Domestic violence is common in these southern areas, Neelapaijit said, but women find themselves unable to get help because religious leaders and social tradition consider it an internal problem and “a good woman will not talk about it.”
The same holds true for women living with HIV/AIDS. Regardless of how they were infected, they are seen as sinful. As a result, many women do not seek treatment from the public health system for fear of being ostracised.
But the most difficult problems are faced by the families of men who are the victims of forced disappearance, she said. The problems are both financial and social because the wives of such men women cannot remarry. Neelapaijit said Islamic scholars told her a person can be considered dead if disappeared for over 90 years.
“I’m not sure whether it’s under Islamic law or the Malay tradition, but manyof them say this... but when the wife is only 20 or 22 when the husband disappeared, that’s a long life,” she said.
“How can she be in mourning all her life? The scholars say Somchai’s case is very popular so it can be assumed he is dead,” she said of her missing husband. “But what about the others?”
SITUATION MAY NOT IMPROVE WITH NEW GENDER EQUALITY LAW
“It’s not the religion that violates women – it’s when men interpret it in their own way for their benefit,” said Neelapaijit.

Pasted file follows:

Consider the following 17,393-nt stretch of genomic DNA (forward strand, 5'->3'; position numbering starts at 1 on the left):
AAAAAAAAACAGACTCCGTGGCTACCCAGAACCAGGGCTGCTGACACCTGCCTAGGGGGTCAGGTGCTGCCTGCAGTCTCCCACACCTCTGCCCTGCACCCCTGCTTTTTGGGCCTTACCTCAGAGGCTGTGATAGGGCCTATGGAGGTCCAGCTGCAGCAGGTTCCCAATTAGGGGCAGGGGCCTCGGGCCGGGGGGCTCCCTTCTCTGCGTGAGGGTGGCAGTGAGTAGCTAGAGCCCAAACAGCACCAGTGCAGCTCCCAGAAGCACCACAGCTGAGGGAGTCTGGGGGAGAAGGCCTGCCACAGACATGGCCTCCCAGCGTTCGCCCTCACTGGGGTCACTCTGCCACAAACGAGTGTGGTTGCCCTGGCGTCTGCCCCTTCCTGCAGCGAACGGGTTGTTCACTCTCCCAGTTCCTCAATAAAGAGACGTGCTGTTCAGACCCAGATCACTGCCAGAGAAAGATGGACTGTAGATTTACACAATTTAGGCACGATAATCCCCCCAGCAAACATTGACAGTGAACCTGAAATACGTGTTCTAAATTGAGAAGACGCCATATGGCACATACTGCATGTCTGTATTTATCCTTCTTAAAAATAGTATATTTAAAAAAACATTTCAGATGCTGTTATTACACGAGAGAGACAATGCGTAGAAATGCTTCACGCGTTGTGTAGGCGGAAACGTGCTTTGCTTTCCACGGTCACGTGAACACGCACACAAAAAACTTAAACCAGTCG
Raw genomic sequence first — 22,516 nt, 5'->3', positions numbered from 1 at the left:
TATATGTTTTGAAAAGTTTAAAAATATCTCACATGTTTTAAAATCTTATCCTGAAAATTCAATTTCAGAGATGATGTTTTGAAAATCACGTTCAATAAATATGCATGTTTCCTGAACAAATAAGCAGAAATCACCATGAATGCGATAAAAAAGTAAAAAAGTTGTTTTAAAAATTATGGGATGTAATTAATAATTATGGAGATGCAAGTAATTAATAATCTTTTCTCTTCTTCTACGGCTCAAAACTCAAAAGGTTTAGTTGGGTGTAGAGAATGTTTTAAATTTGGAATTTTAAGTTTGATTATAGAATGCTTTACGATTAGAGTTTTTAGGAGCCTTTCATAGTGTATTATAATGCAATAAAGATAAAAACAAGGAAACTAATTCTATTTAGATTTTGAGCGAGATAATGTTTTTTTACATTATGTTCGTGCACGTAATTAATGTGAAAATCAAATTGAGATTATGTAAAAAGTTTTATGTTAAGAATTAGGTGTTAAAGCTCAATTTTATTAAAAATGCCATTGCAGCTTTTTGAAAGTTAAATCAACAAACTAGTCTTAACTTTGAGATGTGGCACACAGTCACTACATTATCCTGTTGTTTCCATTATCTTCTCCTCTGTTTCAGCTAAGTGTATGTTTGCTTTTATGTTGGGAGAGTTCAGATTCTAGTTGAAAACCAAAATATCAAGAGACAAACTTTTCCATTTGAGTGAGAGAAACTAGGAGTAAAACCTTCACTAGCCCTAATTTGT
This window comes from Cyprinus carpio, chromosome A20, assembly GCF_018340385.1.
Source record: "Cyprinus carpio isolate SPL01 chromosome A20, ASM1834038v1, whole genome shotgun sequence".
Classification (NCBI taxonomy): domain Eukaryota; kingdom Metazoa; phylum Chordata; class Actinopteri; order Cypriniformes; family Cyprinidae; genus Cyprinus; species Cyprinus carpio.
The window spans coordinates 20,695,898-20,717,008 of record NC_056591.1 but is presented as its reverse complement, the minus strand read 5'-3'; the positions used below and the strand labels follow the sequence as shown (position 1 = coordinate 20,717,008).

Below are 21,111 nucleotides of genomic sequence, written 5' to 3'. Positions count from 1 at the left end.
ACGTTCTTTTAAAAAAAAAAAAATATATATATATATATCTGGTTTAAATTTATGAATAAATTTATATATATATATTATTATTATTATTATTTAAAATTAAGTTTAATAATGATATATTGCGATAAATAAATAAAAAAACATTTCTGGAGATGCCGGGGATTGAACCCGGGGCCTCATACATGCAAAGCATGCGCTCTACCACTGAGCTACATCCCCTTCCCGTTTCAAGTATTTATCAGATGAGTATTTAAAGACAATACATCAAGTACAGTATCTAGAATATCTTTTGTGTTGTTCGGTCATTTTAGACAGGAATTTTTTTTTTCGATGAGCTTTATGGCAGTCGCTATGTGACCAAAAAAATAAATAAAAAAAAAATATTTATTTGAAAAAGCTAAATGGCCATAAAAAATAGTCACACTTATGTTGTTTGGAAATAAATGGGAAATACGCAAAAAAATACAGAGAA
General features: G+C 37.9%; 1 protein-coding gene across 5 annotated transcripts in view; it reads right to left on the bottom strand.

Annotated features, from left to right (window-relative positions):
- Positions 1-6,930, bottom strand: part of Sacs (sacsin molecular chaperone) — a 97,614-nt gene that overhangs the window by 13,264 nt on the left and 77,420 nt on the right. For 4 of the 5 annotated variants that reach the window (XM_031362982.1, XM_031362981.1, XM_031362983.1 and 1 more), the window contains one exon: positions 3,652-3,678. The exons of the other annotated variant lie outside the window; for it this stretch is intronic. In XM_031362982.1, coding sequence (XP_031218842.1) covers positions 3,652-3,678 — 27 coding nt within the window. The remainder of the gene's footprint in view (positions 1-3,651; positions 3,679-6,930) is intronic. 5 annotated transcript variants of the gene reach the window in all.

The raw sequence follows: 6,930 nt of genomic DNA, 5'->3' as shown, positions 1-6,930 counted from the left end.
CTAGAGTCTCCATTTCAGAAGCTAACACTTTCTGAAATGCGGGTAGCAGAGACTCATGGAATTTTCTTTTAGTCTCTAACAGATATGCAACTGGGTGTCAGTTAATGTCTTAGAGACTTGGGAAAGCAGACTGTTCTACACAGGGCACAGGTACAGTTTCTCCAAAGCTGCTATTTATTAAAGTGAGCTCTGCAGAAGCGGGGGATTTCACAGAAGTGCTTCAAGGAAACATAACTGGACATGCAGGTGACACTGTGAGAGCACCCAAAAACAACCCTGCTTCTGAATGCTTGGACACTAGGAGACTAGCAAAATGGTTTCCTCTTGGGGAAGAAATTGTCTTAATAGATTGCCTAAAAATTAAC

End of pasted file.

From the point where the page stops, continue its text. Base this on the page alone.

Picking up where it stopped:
The situation may not improve with the planned Gender Equality Bill.
“Article three of the planned law says no one must be discriminated unless the reason is academic or religious or for public good,” she said. “What’s the meaning of equal then?”
Neelapaijit said the refusal of Thai government to classify the situation in its southernmost regions as ‘an armed conflict’ – it has been called ‘unrest’, ‘disturbance’ and ‘restive’ by the authorities – also makes it more difficult for Muslim women to get protection.
In an armed conflict, the rights of women and girls must be protected under the Security Council resolution 1325. “But when it is not considered an armed conflict, everything could happen,” she told TrustLaw.
Saying there is an armed conflict in southern Thailand could attract neighbouring countries to get involved, something Thailand is keen to avoid. The country has long maintained the issue is an internal matter and Neelapaijit said she’s been told by a Thai diplomat not to “name and shame your country.”
But Neelapaijit said the experience from other countries show the importance of women in the peace process. In southern Thailand, women are not empowered and cannot say ‘No’ to their husbands, and therefore become involved in the violence as victims.
“If we want to solve the conflict problem, to have a sustainable solution, we need to be thinking about women and family. If the family bond is strong, then she can protect her family members,” she said.
Neelapaijit admitted to being afraid herself, having been threatened every time a verdict on her husband’s case has been scheduled – it has been postponed four times – and is worried she may have upset Islamic leaders. But she is not stopping.
“I don’t think of it as this is my call or not,” she says. “Because for me, I think I’m not called to fight (the system). I just think it is my right.”